Birmingham & Black Country

Gecko travels 120 miles from West Midlands in parcel

Phillipa Durrant with Sahara the gecko
Image caption Sahara shared the space inside the envelope with a belt

A gecko was sent on a 120-mile journey from the West Midlands to Berkshire after it climbed inside an envelope.

Sahara, a leopard gecko, sneaked into an open parcel at his owner's home in Stechford, in Birmingham, on 11 May.

He spent two days inside the envelope, along with a belt that had been bought on internet shopping site eBay.

Sahara was discovered when he arrived at the home of Phillipa Durrant, 44, a mother of seven, from Finchampstead, near Wokingham, in Berkshire.

She took the reptile to a vet, where he was given the all-clear despite his ordeal.

"My daughter opened the envelope and came running upstairs saying 'there's something alive in the package'," she said.

"I was worried that it might be poisonous but we soon realised it was harmless.

'Absolute pandemonium'

"We decided the best thing to do was to take the gecko to the vet as it was cold and looked a bit limp after its journey."

Mrs Durrant had bought the belt from Sahara's owner, Lisa Richardson.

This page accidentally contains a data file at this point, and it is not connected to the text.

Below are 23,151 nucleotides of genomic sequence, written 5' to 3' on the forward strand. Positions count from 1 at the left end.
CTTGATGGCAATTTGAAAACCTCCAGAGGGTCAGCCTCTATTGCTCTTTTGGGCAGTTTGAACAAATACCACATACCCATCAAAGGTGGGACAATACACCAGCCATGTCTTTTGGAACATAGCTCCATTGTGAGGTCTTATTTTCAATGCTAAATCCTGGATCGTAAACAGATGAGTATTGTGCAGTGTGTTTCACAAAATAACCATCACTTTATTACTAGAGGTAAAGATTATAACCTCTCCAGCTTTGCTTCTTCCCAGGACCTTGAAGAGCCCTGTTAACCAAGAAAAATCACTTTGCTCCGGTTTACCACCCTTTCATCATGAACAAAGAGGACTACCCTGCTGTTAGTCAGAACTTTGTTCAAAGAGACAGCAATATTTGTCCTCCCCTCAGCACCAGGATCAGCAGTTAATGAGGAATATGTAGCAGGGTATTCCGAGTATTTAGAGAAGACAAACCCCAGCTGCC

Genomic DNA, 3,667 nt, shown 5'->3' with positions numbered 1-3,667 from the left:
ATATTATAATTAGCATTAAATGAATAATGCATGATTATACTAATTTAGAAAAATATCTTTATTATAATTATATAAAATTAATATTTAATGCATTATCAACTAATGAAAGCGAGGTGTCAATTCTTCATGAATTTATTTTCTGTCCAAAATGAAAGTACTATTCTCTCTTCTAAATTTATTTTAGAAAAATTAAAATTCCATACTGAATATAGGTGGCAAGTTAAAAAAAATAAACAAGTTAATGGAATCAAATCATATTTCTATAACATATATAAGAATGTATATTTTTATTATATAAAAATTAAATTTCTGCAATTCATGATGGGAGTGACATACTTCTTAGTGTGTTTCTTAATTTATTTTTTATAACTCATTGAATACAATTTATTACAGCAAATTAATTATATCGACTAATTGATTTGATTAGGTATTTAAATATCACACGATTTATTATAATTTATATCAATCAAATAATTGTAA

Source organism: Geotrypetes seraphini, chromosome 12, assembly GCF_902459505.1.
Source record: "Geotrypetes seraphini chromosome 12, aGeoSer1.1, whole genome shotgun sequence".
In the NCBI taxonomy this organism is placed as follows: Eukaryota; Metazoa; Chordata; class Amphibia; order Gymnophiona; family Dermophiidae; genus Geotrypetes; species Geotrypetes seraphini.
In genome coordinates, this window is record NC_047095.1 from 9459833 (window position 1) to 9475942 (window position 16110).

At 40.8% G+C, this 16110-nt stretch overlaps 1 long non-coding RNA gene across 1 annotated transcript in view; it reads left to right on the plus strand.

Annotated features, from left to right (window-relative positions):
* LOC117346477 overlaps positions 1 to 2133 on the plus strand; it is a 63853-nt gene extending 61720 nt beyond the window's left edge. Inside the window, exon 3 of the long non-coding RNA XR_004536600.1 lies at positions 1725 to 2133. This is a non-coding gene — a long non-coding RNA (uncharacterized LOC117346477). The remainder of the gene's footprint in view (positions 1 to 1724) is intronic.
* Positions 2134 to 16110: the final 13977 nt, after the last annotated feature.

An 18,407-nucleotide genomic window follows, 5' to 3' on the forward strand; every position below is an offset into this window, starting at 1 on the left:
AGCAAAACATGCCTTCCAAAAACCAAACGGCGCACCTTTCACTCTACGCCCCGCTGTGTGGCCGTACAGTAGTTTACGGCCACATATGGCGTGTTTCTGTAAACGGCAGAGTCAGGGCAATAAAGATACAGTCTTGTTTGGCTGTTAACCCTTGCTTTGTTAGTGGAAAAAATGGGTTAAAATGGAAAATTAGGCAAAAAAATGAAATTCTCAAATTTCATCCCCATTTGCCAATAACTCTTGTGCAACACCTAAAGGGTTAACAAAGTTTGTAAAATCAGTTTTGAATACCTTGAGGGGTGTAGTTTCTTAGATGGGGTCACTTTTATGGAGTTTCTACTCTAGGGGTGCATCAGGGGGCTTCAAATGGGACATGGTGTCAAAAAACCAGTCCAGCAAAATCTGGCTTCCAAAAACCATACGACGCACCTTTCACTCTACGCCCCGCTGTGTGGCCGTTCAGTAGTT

The package containing the belt had been left near the reptile's tank and he had somehow crept inside before the envelope was sealed and put in the post.

Ms Richardson, 33, said: "We didn't realise Sahara was missing until we went to feed him later that night.

"There was absolute pandemonium once we realised Sahara was missing, we cut the bottoms of the sofas to see if he was stuck in there, we were up until 0200 BST looking for him.

"Then the e-mail arrived the next day from Phillipa saying, 'Hi Lisa, received the belt in the post, only one problem - there's a live reptile in the parcel'."

The gecko will now be returned to Birmingham via courier.

Vet Chris Queen, from the Nine Mile Veterinary Group, said: "Sahara was in an absolutely fantastic condition when we examined him considering the ordeal he had gone through.

"He must have been kept quite warm in the package which was well insulated, also the envelope had not been damaged in transit, all of these factors would have helped him, so well done Royal Mail."

Mrs Richardson was in for a further surprise when the vet informed her the gecko, which she thought was female, was actually male.

She said she now intends to rename him 'Bidders'.

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